The goals of the Tarasoff homicide risk assessment will be:

  1. Is the client headed towards a violent act?
  2. How fast is the client moving towards that act, and do opportunities exist for intervention?

ACTION Steps for Tarasoff Homicide Risk Assessment

Attitudes in support of violence

Is the client demonstrating any antisocial attitudes or beliefs? If the client is at risk of harming their partner, do they hold misogynistic or patriarchal beliefs? The goal here is to determine whether the client believes that violence is a justified or normal response to this situation. The more justified the client believes he or she is, the higher the risk of violence.

Borum & Reddy also identify other factors to explore under attitudes:

  • Hostile attribution bias
  • Violent fantasies
  • Expectations about success of violence
  • Whether the client feels it will accomplish their goal

Capacity to carry out threat

Does the client have access to the means, and the intellectual capacity to carry out a criminal, violent act? They also need access to the target and opportunity. Stalking often precedes violent acts (Meloy, 2002) and this can lead to an individual learning about the target’s schedule and whereabouts.

Thresholds crossed in progression of behaviour

Any presence of lawbreaking indicates a “willingness and ability to engage in antisocial behavior to accomplish one’s objective.” Additionally, any kind of plan and preparatory behaviours to achieve this plan should be explored.

Intent to act vs. threats alone

It’s important to clarify the difference between an actual intent to act versus simple threats. On the distress line, we clarify with callers who make violent comments whether they actually intend to harm the person they’re speaking about, or whether their comments are a result of frustration.

Questioning the client helps suss out their intent, in addition to any preparatory behaviours, alternative plans to accomplish their aim (that may or may not involve violence.) A client who believes there is no other way to meet their goals are more likely to turn to violence.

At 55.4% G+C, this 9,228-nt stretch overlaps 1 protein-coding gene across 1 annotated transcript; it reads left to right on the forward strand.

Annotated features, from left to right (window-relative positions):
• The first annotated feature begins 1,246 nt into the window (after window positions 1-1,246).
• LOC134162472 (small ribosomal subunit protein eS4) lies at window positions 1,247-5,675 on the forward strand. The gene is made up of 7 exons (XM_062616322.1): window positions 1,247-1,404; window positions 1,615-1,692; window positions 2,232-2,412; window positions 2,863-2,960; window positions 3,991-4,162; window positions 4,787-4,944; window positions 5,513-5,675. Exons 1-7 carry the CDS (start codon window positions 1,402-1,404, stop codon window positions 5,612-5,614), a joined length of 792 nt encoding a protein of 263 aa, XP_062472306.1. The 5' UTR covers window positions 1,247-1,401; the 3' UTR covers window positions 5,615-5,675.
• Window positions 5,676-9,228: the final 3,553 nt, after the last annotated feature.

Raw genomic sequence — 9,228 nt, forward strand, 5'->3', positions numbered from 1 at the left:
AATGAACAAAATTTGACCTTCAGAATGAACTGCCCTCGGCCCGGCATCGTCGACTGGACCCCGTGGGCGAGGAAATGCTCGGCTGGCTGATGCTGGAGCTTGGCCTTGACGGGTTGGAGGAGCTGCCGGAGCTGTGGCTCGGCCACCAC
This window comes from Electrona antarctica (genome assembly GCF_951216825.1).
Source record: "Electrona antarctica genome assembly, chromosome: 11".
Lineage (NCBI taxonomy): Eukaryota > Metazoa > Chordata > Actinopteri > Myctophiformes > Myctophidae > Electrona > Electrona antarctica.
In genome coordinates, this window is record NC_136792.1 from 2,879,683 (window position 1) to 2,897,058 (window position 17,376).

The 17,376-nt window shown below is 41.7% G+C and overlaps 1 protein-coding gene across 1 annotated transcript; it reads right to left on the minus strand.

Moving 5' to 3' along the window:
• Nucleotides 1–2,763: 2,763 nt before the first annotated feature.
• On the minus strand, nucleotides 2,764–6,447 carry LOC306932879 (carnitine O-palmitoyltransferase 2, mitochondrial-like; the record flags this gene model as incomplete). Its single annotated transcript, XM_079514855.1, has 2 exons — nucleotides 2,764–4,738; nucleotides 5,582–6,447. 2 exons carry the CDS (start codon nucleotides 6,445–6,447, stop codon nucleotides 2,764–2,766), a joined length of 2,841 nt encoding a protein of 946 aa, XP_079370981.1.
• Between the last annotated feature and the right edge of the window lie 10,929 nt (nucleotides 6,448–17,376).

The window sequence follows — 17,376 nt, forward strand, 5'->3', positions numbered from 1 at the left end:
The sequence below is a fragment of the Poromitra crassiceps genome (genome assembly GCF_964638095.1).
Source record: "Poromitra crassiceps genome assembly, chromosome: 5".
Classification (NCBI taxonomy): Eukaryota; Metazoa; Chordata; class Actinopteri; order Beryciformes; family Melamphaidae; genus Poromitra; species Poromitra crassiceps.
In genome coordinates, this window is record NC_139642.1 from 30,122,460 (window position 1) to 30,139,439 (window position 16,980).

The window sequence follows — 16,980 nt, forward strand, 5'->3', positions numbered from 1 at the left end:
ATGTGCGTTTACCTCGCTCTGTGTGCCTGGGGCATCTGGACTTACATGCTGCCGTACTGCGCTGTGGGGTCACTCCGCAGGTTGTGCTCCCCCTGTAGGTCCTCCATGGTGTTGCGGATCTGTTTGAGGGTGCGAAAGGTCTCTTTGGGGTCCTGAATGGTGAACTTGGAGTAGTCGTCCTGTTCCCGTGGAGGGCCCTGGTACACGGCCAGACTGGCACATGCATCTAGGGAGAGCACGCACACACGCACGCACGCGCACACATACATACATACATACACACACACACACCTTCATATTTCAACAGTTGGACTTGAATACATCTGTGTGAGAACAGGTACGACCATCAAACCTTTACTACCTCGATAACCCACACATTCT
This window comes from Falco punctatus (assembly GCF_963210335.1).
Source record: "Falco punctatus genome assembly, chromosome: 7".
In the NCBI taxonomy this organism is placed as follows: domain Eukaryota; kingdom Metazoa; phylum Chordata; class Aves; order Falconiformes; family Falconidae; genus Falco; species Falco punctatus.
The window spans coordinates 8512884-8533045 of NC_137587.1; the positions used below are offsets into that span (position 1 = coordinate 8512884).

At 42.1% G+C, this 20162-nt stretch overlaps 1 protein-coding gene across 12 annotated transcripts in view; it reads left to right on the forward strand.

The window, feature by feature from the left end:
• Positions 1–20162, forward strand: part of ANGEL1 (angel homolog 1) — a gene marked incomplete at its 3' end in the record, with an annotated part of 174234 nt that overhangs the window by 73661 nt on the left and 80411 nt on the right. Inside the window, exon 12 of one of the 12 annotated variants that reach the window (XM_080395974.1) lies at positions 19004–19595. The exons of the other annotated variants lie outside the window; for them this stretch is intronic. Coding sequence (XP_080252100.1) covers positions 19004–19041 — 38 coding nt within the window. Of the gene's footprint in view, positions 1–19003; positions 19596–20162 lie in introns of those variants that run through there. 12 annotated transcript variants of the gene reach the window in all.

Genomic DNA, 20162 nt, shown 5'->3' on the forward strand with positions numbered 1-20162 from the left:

Other’s knowledge of the client

Knowing how others respond to the client’s planned actions will help assess their potential for action. If many people around them respond negatively to their plan they may be less likely to follow through. On the opposite side, if their supports provide little resistance this can increase risk. The client’s self-report can also help inform their attitudes.

Non-compliance with strategies to reduce risk

Is the client willing and interested in reducing their chance of committing a violent act? If they have previously breached legal requirements like parole or court orders, or demonstrate a willingness to do so in the future, this raises their risk.

Appreciating the gravity of their mental health status and desire for treatment may also be important.

Further Reading

See the original article by Borum & Reddy for a more detailed review of the risk factors and additional items, or a book like Clinician’s Guide to Violence Risk Assessment by Mills, Kroner & Morgan.

Bibliography

Borum, R. & Reddy, M. (2001) Assessing violence risk in tarasoff situations: A fact-based model of inquiry. Behavioral Sciences and the Law. 19:375-385. doi: 10.1002/bsl.447

Meloy, J. (2002). “Stalking and violence.” In J. Boon and L. Sheridan (eds.) Stalking and psychosexual obsession: Psychological perspectives for prevention, polcing, and treatment. West Sussex, UK: John Wiley & Sons, Ltd

Tarasoff v. Regents of the University of California, 131 Cal. Rptr. 14 (Cal. 1976)

Cite this article as: MacDonald, D.K., (2016), "Basic Homicide Risk Assessment," retrieved on November 17, 2017 from http://dustinkmacdonald.com/basic-homicide-risk-assessment/.